The president-elect of the British Psychological Society is a football-playing, evangelical Christian, Motorhead fan with a record of distinguished work with deprived children. He talks to Karen Thornton
WHEN I phone Tommy MacKay, he is "sitting in the midst of chaos", having just been burgled.
Only he doesn't tell me he's just been burgled. We discuss his career, his mother, his plans for the future, his predilection for heavy metal music - but he leaves the minor detail of the burglary to a scribbled note at the bottom of a letter which arrives in the office a few days later.
That omission seems to reflect the character of a man - now president-elect of the British
Psychological Society and honorary lecturer in psychology at Strathclyde university - considered both a consummate professional and a great eccentric by some of his Scottish colleagues.
An educational psychologist by training, his publications list runs to four densely-typed pages. It makes impressive reading including studies in reading
failure among deprived children; autism and other learning difficulties; punishment; and schools' expectations of educational
psychologists. More eclectic
interests include a study in passenger transport psychology, and a 1969 study in extra-sensory
A football-playing, evangelical Christian with interests in
genealogy and heraldry, Mackay drives a battered open-top jeep and took his wife to an AC-DC concert on their first date. He wore a Motorhead T-shirt to one of his leaving
parties, and takes regular dips in the Clyde, which runs at the
bottom of his garden in Ardoch, near Cardross, Dunbartonshire.
Born 53 years ago in Glasgow, he and his older sister were raised "in very poor circumstances" by their mother Violet after their father died when Tommy was only three years old. Christianity dominated his upbringing. He remembers his mother as "the world's ultimate optimist," taking any job she could to keep the family going. She died in 1980.
"Even though we were crushingly poor, she always had a vision of great things ahead. We grew up carefree, optimistic, always believing things would work well," he says.
He went to the city's
Hutchesons' boys grammar school, where his interest in
psychology started early. Aged 12, he started writing a book called Experiments in Psychological Research, which was subsequently confiscated by teachers. Freud - "at that time I thought psychology was basically Freud" - was not considered appropriate subject matter for schoolboys.
A keen classics scholar, he started a degree in the subject at Glasgow university. But in the second year he switched to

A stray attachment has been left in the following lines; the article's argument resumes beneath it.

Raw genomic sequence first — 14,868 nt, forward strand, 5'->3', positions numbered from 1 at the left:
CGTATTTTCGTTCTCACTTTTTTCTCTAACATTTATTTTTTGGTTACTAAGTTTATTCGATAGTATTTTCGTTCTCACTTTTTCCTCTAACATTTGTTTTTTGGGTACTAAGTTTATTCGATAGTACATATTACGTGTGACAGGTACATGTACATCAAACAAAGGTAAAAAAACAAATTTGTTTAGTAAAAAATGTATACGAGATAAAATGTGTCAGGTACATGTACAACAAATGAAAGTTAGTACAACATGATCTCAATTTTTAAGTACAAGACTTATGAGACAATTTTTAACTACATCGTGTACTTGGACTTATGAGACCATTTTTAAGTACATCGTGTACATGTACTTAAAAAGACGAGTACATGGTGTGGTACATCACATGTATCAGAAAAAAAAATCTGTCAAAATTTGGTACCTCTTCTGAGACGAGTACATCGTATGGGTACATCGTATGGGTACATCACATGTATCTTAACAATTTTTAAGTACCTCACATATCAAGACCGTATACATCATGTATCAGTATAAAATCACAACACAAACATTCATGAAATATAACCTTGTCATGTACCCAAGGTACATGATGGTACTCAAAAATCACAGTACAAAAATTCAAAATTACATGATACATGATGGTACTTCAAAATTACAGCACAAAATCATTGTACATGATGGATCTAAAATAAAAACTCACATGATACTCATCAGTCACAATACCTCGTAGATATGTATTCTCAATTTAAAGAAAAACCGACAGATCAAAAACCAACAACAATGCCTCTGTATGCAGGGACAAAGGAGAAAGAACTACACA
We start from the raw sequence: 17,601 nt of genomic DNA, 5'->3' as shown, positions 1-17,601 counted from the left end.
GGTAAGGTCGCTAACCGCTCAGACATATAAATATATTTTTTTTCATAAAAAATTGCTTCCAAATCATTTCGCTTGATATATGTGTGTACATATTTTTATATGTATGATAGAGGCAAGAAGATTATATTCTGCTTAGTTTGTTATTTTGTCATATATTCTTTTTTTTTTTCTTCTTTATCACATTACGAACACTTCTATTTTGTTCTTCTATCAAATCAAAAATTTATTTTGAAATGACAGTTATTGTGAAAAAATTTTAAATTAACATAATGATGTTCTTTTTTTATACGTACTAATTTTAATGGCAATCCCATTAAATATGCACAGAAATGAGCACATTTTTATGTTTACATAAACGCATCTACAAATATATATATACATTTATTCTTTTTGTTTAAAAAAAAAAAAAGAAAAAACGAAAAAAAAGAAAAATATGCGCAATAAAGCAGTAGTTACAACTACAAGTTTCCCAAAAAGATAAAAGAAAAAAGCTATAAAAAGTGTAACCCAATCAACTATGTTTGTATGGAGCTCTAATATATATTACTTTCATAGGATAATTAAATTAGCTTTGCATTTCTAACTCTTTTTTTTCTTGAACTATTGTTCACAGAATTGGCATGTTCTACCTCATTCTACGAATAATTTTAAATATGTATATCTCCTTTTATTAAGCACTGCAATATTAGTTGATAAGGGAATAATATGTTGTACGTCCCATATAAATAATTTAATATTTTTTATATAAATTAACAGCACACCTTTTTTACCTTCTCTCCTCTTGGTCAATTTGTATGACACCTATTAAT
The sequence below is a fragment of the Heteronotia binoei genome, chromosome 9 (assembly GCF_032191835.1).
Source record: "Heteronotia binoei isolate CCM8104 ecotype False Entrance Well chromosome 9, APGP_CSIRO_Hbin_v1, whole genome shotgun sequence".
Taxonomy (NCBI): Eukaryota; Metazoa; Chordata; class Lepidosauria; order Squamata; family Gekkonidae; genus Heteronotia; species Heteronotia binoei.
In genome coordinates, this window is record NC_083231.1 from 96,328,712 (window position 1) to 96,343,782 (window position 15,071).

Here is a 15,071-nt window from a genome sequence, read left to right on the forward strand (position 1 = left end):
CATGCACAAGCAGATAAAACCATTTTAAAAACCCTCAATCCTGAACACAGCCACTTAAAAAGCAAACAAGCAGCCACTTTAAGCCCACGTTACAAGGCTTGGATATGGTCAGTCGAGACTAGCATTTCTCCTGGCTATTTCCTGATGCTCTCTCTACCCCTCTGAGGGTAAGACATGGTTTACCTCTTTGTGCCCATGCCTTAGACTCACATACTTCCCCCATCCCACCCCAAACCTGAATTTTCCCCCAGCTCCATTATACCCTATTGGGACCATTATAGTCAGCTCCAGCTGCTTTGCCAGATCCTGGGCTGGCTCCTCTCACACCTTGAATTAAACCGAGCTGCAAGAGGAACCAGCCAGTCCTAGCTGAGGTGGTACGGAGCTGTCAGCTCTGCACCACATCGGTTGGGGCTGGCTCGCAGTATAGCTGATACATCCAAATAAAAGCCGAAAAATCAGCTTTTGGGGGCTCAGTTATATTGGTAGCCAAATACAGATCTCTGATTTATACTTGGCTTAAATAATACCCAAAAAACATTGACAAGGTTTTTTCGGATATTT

psychology and eventually
qualified as an educational
He began his career at
Ayrshire where he rose to become deputy principal psychologist. He left in 1982 to become principal educational psychologist in the Dunbarton division of Strathclyde region. In 1996, he left to set up his own consultancy, Psychology Consultancy Services (PCS), with his wife and co-partner Sue Reynolds.
She is principal educational psychologist in Glasgow, and the couple have a 10-year-old son, Neil. The pair met while
working in Dunbartonshire. It was a while before he discovered her musical taste tended more to Mozart than Motorhead.
It is his consultancy work with West Dunbartonshire, Scotland's second most deprived authority, which has won him wider recognition in Britain and abroad.
He and the council have been working together on a "cradle-to-grave" literacy scheme, which aims to challenge the belief that deprived children are doomed to academic underachievement.
The project, which is applying research findings on effective early learning and teaching, is already claiming great success in improving youngsters' early
He is reluctant to say that his lifelong interest in and work with deprived children stems from his own background. But others say his concern for young people is a thread running through everything he does.
"He is driven by the desire to change the lives of young people for the better," says Frank Newall, education and leisure services manager with West
In the past, Mackay has questioned the way society meets the needs of young people with
difficulties. He has challenged conventional political wisdom and, a colleague notes, his "idiosyncratic streak" has not always endeared him to everyone.
MacKay made his mark on the British Psychological Society last year, when he collected the society's award for challenging inequality of opportunity.
He sees himself as a general psychologist, although an educational psychologist by training, and takes a similarly broad view of his presidency, which begins next year. "Psychology has a major contribution to make - not just in education, but health, industry, and people's quality of life. I would like to highlight and enhance psychologists' contribution to society," he says.